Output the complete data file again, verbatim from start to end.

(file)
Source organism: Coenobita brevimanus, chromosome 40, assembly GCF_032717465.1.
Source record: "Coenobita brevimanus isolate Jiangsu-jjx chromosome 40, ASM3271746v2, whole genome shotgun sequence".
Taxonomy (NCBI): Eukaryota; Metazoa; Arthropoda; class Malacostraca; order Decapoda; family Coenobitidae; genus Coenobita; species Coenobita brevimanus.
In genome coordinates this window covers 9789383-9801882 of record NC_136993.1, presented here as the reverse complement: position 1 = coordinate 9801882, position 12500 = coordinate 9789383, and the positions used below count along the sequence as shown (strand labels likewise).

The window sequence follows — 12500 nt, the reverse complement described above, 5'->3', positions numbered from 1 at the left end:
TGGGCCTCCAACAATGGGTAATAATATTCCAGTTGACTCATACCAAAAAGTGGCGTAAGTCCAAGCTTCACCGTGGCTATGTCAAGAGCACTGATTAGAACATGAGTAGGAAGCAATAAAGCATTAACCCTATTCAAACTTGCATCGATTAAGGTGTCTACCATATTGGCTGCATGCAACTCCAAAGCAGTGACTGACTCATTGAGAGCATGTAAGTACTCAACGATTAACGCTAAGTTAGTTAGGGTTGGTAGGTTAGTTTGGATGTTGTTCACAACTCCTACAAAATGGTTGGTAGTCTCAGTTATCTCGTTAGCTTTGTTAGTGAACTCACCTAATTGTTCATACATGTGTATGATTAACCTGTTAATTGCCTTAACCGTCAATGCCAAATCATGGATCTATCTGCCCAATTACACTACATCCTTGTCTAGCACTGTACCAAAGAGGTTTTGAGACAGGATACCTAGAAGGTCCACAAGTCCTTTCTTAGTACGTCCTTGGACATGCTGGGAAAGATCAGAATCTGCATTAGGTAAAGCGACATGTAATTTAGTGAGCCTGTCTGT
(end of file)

Source organism: Coenobita brevimanus, chromosome 40, assembly GCF_032717465.1.
Source record: "Coenobita brevimanus isolate Jiangsu-jjx chromosome 40, ASM3271746v2, whole genome shotgun sequence".
Taxonomy (NCBI): Eukaryota; Metazoa; Arthropoda; class Malacostraca; order Decapoda; family Coenobitidae; genus Coenobita; species Coenobita brevimanus.
In genome coordinates this window covers 9789383-9801882 of record NC_136993.1, presented here as the reverse complement: position 1 = coordinate 9801882, position 12500 = coordinate 9789383, and the positions used below count along the sequence as shown (strand labels likewise).

The window sequence follows — 12500 nt, the reverse complement described above, 5'->3', positions numbered from 1 at the left end:
TGGGCCTCCAACAATGGGTAATAATATTCCAGTTGACTCATACCAAAAAGTGGCGTAAGTCCAAGCTTCACCGTGGCTATGTCAAGAGCACTGATTAGAACATGAGTAGGAAGCAATAAAGCATTAACCCTATTCAAACTTGCATCGATTAAGGTGTCTACCATATTGGCTGCATGCAACTCCAAAGCAGTGACTGACTCATTGAGAGCATGTAAGTACTCAACGATTAACGCTAAGTTAGTTAGGGTTGGTAGGTTAGTTTGGATGTTGTTCACAACTCCTACAAAATGGTTGGTAGTCTCAGTTATCTCGTTAGCTTTGTTAGTGAACTCACCTAATTGTTCATACATGTGTATGATTAACCTGTTAATTGCCTTAACCGTCAATGCCAAATCATGGATCTATCTGCCCAATTACACTACATCCTTGTCTAGCACTGTACCAAAGAGGTTTTGAGACAGGATACCTAGAAGGTCCACAAGTCCTTTCTTAGTACGTCCTTGGACATGCTGGGAAAGATCAGAATCTGCATTAGGTAAAGCGACATGTAATTTAGTGAGCCTGTCTGT